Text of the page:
That could have major ramifications in Benton Harbor, Flint, Pontiac, the Detroit public school system and a few other places that already have or could soon have state-appointed emergency managers in charge of their troubled finances. A review team is currently analyzing Detroit's finances to determine if an emergency exists.
Gov. Rick Snyder's administration and Republican Attorney General Bill Schuette say that a suspension of the law would mean Michigan reverts to its previous law for emergency managers, adopted in 1990. Emergency managers would stay on the job, but wouldn't have the powers granted in 2011 revisions -- such as the ability to toss out union contracts and strip authority from locally elected officials.
Snyder's administration is worried about the consequences of derailing the law, including the possibility it would become more difficult and take longer to resolve financial problems in locations where local leaders already demonstrated they couldn't fix the issues on their own. Snyder and other Republicans backed the 2011 changes in hopes of allowing emergency managers -- in the cases where they are needed -- to do their jobs more effectively and quickly.
"Unintended consequences could be severe and would not be in anyone's best interests," said Sara Wurfel, Snyder's spokeswoman. "The places where we're working right now, the whole reason we got there was that word `emergency.' Those communities and schools were in circumstances that in some cases hadn't been seen before because of how dramatic they were."
Critics of the law, including some labor unions and community groups, say the state is overreaching and undermining democracy. Some critics argue that if Public Act 4 is suspended, state-appointed emergency managers should be sidelined at least until the election -- leaving only locally elected leaders in charge of a community's finances.
"All the powers would rest with the democratically elected government," said Greg Bowens, a spokesman for Stand Up for Democracy, a coalition that opposes the law.
Freedom has failed. It is in Wayne County, Michigan, home to the
Charlie LeDuff, a reporter for Detroit's Fox affiliate, wrote a column deploring the moral decay and the crime rate in the Mogadishu of the West. Charlie: it's the moral decay found in the Black residents of Detroit, just as it's the moral decay found in Black people in New Orleans, St. Louis, Chicago, and even Vermont.
Hubert G. Locke, a Black man, wrote The Detroit of 1967 only a few years after the Black insurrection transpired in that city. On p. 17 of the book, he writes:
What all of this means for the future of Detroit is uncertain. there are simultaneously great possibilities and gerat dangers in the way in which the city is rebuilding itself, socially, economically, and politically. but that is a matter for the future; this book is concerned with Detroit's recent past and to some extent its chaotic present. It is a record of a week of terror in the nation's fifth largest city, of the quarter century of agonizing progress and abysmal failure that preceded it, and of a tension-filled year of dramatic shifts in power alignments, political loyalties, and social perspectives that emerged in its wake. It is, in essence, the story of contemporary urban America, as seen in the racial struggles of one city, but a city whose success or failure may well hold the key to the future of urban life in the entire nation.Only a few years after this book was published, those great changes came to Detroit. The culmination of those changes are upon us. Detroit is not dying; it is dead. The epitaph on the grave of the city must be an answering of Locke's prediction.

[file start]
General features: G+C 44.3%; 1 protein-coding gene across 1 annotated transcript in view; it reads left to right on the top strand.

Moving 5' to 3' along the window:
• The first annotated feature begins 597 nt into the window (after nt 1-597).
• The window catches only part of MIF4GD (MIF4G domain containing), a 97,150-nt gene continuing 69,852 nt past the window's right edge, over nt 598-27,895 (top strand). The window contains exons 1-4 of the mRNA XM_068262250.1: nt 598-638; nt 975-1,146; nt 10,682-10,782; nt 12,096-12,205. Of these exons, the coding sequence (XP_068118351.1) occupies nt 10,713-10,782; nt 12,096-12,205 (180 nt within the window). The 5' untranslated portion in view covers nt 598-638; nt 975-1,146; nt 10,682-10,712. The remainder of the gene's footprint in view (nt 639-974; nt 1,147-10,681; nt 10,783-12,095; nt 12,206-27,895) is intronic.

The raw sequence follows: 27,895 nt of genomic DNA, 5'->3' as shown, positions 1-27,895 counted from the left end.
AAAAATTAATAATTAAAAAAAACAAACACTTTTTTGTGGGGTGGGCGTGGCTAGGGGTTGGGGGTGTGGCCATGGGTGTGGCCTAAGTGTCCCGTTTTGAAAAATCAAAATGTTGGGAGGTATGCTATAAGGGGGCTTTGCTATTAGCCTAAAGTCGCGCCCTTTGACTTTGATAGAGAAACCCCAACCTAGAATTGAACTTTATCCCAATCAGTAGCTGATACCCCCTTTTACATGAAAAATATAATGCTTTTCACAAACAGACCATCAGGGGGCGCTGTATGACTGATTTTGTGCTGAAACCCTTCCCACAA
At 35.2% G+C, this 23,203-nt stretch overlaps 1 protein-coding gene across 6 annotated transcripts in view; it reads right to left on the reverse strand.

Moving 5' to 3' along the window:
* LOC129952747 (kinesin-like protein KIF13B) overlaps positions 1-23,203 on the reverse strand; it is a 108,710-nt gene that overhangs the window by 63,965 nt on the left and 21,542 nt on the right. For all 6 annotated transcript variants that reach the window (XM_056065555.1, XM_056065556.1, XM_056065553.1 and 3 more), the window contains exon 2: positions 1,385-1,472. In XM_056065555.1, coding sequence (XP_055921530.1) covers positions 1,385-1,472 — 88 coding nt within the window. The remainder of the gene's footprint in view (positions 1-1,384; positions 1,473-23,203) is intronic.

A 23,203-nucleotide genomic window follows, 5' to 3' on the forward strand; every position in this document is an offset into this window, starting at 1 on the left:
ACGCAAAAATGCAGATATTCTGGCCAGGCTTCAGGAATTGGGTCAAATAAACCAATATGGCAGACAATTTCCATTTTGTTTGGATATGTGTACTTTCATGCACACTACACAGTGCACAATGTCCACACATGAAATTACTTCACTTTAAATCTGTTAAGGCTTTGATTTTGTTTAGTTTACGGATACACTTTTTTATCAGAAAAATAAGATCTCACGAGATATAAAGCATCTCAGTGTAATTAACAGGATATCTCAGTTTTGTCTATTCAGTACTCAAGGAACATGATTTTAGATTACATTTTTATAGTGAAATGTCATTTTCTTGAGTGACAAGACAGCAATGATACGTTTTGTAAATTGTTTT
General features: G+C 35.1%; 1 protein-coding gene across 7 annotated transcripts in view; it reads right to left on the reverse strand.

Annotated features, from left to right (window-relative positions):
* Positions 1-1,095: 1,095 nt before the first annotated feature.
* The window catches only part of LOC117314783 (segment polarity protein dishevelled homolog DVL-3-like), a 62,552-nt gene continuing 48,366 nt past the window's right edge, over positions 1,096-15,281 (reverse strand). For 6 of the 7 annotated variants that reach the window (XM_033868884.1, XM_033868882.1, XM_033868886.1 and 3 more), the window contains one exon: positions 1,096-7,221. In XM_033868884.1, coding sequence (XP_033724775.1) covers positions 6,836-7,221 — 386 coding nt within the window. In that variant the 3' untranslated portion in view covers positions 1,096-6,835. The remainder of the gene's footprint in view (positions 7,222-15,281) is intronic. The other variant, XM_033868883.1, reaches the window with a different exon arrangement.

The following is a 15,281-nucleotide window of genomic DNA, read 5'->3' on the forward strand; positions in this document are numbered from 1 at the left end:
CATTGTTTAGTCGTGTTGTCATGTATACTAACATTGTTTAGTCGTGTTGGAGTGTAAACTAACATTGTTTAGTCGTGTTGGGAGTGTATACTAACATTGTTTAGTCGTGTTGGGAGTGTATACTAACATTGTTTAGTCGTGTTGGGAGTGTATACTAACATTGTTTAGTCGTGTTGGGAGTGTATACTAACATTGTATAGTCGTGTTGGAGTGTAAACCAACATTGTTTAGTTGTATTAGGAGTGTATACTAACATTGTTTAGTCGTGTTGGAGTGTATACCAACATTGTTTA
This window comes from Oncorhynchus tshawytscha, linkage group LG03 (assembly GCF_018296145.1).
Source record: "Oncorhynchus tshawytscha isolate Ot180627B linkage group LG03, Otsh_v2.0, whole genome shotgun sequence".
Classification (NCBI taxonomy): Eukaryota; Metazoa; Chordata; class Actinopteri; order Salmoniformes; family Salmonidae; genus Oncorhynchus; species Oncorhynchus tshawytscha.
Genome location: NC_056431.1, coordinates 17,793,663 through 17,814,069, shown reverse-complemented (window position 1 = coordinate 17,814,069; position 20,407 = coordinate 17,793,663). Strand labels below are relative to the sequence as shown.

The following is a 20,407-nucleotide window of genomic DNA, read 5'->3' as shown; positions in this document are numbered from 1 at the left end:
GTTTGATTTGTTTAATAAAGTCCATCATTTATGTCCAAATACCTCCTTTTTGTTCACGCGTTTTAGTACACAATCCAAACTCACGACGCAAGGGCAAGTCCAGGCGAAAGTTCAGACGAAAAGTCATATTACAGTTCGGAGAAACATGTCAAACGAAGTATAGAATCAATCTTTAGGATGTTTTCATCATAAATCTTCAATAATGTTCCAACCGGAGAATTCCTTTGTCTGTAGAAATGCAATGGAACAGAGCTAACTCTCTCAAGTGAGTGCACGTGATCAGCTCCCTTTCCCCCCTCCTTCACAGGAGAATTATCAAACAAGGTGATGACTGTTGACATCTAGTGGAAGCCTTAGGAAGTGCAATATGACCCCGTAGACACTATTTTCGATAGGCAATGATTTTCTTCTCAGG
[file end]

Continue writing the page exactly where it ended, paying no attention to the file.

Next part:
Urban life in America, where white settlers participating in gentrification doesn't occur, isn't much of a life at all. It's Black people living in cities of their design (a city, town, or neighborhood is only a reflection of the majority population) that are more violent than war-torn cities around the world.
The failure of Detroit shows why any urban area hoping to have a "sustainable" future can't include Black people. One that does is an inherently unstable community.
And that is the lesson of Detroit, a city where fighting "public corruption" (remember, almost every elected position and city employee of Detroit is Black) is the number one priority of the FBI branch in the city:
Federal, state and local officials will work more closely to uncover and prosecute public corruption in the Detroit area. The FBI announced Thursday the formation of a multi-agency task force.
Joining the FBI are the U.S. attorney's office, state Attorney General, Internal Revenue Service, Housing and Urban Development, Environmental Protection Agency, U.S. Department of Transportation, and Detroit and state police.
For years federal prosecutors have been investigating corruption in Detroit city government. Among those already convicted are former City Council President Monica Conyers, her aide Sam Riddle Jr., former Detroit deputy mayor Kandia Milton, and Milton's brother, DeDan Milton.
Ex-Detroit Mayor Kwame Kilpatrick, longtime associate Bobby Ferguson, ex-city water director Victor Mercado, ex-mayoral aide Derrick Miller, and Kilpatrick's father, Bernard, have been indicted on federal corruption charges.This is a city that Black people destroyed.
In one month, the SBPDL invasion of Detroit begins.
We begin exporting hope to Detroit starting April 1, by extension to the entire nation.